‘We see a future where Australia produces thousands of terawatt hours of renewable electricity’


Established almost a decade ago, Australian Renewable Energy Agency (ARENA) allocates federal funds to green energy projects across the country. During last week’s Australian Energy Week, the agency’s chief executive, Darren Miller, gave a speech in which he upped the ante in terms of where Australia’s renewable energy generation should be aiming – which he says should be “five to ten times more than is supplied by our electricity system today.”

“This electricity will not only be used to provide zero emissions lighting, heating and cooling to our homes and businesses, but will be used to power our transport and heavy industry — either directly or through the production of hydrogen,” Miller wrote in a LinkedIn post which was adapted from the speech.

“With the right mix of storage and peaking technologies, transmission and interconnection, and demand side flexibility, we can get to a scale that allows Australia to transform our domestic economy and supply clean energy to other countries without the same natural resources.”

His sentiments were similar to those expressed by his colleague Matt Walden, ARENA’s Director of Business Development and Transactions, who spoke at the Australian Hydrogen Conference in Sydney last Wednesday. There Walden described hydrogen as front and centre of the agency’s investments, with both men framing hydrogen as an ideal medium for Australia to export its surplus clean power.

ARENA’s Director of Business Development & Transactions, Matt Walden, in conversation with Rupert Maloney, Head of Hydrogen Investment at the Clean Energy Finance Corporation and Jeremy Hasnip, Head of Power & Renewables at Sumitomo Mitsui Banking Corporation. Australian Hydrogen Conference 2021

Bella Peacock

Global Head of Industry and Building Decarbonisation at Bloomberg New Energy Finance (BNEF), Kobad Bhavnagri, said at the same conference, however, that the economics of Australia’s hydrogen export market remain “poor” due to the high cost of transport coupled with the costs of processing hydrogen at each end (for example “cracking” ammonia molecules to turn them back into pure hydrogen).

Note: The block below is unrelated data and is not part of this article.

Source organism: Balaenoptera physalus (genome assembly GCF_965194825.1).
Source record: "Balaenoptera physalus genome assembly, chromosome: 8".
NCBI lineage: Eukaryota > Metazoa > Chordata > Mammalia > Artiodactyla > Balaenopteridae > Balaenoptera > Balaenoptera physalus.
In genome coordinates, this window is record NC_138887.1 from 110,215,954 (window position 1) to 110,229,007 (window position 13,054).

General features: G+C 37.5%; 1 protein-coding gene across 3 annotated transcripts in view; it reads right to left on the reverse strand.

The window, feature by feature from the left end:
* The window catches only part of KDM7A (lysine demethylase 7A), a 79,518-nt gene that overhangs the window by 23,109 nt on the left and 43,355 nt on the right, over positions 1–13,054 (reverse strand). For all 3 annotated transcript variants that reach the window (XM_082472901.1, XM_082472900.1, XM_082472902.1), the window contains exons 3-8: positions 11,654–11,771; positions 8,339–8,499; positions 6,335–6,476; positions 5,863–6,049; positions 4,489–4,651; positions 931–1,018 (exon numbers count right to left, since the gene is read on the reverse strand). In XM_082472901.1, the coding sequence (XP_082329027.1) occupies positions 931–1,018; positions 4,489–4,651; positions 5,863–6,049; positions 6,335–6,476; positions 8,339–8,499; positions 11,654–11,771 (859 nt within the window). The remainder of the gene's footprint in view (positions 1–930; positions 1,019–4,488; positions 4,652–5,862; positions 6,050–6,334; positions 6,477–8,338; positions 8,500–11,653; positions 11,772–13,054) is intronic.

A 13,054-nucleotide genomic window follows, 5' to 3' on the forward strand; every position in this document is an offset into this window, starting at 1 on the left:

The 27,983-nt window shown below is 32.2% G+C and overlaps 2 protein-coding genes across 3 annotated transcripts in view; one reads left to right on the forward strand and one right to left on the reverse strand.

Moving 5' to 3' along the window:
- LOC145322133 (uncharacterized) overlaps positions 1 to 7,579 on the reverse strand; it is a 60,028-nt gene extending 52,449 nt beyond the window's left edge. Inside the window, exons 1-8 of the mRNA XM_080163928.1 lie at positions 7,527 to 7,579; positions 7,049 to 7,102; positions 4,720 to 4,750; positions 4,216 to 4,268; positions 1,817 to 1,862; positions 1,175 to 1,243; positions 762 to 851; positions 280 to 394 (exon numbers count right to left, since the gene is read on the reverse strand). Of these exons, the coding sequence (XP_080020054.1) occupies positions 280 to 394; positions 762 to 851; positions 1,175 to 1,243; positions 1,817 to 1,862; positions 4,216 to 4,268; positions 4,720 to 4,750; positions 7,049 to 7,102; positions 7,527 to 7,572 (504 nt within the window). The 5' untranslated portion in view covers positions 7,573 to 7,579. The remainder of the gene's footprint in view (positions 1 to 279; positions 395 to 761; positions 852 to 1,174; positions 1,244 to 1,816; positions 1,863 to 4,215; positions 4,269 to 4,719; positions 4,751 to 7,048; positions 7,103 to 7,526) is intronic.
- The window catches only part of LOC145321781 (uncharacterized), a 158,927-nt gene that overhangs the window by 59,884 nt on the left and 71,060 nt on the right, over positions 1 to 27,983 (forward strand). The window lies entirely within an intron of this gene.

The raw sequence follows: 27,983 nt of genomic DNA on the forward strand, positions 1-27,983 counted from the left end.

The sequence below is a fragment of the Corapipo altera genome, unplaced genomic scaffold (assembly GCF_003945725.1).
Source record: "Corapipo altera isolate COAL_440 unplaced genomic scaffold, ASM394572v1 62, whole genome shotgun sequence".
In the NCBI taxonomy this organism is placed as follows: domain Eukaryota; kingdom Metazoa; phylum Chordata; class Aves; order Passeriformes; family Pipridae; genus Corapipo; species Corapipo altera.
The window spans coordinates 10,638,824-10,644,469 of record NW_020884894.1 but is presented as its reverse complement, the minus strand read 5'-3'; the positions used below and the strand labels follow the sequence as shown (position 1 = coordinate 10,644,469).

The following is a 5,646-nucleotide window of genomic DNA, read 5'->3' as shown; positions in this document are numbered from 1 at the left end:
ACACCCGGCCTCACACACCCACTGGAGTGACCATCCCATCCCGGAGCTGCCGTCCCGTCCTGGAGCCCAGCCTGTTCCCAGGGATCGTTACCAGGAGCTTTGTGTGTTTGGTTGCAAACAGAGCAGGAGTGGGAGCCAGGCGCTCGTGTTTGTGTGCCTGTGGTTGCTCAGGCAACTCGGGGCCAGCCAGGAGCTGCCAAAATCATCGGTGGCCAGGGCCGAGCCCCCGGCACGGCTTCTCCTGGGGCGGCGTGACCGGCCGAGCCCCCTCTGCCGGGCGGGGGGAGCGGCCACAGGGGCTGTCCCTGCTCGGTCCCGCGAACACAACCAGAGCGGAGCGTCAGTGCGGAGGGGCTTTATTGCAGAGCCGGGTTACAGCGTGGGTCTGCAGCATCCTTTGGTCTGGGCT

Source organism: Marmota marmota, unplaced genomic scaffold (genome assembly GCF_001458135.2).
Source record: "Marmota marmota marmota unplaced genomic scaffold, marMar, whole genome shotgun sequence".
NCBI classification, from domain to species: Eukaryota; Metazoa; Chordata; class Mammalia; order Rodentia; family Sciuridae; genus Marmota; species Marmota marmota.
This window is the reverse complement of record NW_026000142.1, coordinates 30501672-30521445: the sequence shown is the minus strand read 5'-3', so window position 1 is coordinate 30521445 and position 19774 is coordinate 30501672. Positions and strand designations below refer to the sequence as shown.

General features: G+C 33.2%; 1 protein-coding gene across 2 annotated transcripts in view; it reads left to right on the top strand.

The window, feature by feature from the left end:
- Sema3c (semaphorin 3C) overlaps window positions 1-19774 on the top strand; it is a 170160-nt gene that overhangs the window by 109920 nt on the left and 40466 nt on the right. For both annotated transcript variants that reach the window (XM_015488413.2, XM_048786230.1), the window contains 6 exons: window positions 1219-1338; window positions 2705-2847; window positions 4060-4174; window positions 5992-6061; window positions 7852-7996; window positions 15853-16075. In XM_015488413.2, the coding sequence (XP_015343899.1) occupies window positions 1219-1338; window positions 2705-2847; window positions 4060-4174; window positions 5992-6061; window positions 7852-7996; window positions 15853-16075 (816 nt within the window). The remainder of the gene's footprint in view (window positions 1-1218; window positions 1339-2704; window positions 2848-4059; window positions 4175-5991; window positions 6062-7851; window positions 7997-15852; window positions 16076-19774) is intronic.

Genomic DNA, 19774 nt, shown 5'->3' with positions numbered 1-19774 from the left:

Be that as it may, superpowers like Germany remain undeterred, eager to pursue close alliances with Australia, seeing it as one of the most promising, if not the most promising, hydrogen suppliers globally. In fact, Chief Executive of the German–Australian Chamber of Industry and Commerce, Christoph von Speßhardt, commented on Darren Miller’s ambitious vision saying: “Australia can become the clean energy superpower – and make “shipping the sunshine” a very profitable reality!”

ARENA CEO Darren Miller outside Toyota’s Altona Centre of Excellence

Image: ARENA

Intellectual property

Miller also noted that solar PERC cells, invented by Australian researchers, “are now the dominant PV technology globally with over 90 per cent of global manufacturing having switched to PERC cell technology.” Drawing on this history of leading renewable energy technology, Miller extended it to what’s poised to be the new frontier: green hydrogen.

ARENA’s Director of Business Development, Matt Walden, also drew on this history of innovation at the Hydrogen Conference, saying that he wants to see Australia not only exporting clean energy but also its intellectual property. If we’re able to accelerate research and development into new technologies and processes today, he outlined, we will be at the global forefront when 2040 rolls around.

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